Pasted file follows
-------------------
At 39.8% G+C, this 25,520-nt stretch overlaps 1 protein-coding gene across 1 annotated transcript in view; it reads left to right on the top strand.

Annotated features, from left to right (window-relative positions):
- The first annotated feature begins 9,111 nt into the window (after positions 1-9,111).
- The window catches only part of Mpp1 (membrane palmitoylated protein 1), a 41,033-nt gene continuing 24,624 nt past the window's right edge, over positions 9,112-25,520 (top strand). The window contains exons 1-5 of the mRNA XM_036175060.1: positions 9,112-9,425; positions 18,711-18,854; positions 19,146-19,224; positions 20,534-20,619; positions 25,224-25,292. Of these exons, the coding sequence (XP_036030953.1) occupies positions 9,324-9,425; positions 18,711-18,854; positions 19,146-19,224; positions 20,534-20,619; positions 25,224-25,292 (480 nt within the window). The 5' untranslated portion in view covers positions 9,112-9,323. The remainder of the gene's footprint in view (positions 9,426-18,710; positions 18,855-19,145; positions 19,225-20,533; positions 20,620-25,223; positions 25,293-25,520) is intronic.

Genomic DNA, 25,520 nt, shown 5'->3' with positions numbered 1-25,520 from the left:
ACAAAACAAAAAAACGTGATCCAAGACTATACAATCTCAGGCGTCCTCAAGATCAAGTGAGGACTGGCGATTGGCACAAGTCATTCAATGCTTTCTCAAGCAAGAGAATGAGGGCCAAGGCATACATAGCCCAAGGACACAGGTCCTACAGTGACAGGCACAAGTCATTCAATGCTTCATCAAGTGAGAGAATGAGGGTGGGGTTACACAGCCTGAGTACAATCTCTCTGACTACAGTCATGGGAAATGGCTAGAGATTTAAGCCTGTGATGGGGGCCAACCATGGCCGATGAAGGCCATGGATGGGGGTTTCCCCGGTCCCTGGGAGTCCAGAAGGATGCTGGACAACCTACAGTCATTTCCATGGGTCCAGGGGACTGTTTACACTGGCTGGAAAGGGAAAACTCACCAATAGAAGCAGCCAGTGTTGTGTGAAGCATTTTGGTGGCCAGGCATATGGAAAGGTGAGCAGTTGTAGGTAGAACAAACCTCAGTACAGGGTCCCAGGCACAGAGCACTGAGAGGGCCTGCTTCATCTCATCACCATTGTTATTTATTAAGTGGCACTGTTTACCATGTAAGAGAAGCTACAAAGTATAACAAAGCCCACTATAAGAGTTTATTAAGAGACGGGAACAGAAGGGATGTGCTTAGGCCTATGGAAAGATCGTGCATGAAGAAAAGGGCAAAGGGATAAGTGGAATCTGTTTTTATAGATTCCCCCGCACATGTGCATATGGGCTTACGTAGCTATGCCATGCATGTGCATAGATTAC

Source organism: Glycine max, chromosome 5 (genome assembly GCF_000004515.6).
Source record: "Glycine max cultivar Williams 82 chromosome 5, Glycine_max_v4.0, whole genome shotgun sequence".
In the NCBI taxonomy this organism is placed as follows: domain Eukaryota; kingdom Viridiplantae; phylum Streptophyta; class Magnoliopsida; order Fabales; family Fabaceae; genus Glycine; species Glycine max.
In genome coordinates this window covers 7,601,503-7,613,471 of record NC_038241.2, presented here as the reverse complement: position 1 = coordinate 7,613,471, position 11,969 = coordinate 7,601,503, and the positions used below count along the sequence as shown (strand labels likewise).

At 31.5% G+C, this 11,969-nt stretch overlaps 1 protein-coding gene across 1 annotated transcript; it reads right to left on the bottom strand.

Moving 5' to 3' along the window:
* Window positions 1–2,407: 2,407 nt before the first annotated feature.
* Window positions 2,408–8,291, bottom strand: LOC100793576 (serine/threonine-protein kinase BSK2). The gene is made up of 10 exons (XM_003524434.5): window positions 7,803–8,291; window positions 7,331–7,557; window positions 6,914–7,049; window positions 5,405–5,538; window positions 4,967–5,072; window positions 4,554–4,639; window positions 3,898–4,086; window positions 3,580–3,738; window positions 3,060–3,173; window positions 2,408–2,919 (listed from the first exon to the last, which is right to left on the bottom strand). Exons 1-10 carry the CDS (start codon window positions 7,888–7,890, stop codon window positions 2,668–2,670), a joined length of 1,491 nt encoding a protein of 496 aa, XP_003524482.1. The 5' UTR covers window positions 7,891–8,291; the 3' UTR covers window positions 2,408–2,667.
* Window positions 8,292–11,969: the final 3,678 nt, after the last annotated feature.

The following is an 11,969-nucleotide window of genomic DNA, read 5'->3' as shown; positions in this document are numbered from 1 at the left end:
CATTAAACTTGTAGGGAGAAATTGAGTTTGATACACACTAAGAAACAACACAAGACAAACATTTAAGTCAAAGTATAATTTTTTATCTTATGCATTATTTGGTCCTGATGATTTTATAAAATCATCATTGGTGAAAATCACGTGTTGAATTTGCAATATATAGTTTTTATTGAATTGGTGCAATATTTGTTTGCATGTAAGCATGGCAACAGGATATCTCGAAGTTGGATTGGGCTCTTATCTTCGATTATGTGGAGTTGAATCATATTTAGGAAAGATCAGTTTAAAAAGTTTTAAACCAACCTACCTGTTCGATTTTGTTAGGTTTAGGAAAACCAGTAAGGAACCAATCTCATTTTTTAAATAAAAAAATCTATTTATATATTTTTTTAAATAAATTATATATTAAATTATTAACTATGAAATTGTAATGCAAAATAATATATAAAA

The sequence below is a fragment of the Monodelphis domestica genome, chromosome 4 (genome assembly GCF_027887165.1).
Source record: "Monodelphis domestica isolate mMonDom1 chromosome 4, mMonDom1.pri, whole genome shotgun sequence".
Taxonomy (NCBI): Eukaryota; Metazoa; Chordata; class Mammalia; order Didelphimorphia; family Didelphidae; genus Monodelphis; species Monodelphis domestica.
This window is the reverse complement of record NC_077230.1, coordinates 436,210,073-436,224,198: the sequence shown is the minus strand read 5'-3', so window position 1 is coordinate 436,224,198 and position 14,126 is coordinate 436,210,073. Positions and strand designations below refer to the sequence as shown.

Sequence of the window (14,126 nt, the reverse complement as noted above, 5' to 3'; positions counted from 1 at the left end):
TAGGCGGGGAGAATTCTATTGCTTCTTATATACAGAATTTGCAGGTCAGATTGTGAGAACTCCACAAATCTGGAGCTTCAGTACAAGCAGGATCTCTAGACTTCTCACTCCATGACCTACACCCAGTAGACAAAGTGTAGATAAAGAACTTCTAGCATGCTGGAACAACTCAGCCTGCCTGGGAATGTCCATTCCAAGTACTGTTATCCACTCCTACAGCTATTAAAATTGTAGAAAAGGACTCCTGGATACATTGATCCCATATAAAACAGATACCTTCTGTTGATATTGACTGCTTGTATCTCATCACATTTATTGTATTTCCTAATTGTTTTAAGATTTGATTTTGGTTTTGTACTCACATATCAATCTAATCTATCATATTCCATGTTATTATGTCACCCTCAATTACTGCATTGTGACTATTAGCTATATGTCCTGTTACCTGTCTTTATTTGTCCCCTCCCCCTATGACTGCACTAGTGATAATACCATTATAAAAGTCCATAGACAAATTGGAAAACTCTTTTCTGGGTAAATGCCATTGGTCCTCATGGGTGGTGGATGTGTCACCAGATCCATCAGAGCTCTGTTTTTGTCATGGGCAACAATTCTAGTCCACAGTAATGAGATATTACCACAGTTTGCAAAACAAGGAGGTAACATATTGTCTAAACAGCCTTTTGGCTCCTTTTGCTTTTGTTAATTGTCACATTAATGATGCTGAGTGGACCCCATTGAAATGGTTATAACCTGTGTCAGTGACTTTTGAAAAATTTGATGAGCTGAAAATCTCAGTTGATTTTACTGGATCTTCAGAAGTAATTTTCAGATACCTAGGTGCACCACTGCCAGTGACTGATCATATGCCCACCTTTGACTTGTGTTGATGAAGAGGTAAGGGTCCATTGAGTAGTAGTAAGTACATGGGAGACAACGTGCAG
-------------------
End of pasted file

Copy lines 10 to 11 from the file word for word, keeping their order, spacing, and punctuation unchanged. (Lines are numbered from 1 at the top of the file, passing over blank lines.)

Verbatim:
In genome coordinates this window covers 7,601,503-7,613,471 of record NC_038241.2, presented here as the reverse complement: position 1 = coordinate 7,613,471, position 11,969 = coordinate 7,601,503, and the positions used below count along the sequence as shown (strand labels likewise).

At 31.5% G+C, this 11,969-nt stretch overlaps 1 protein-coding gene across 1 annotated transcript; it reads right to left on the bottom strand.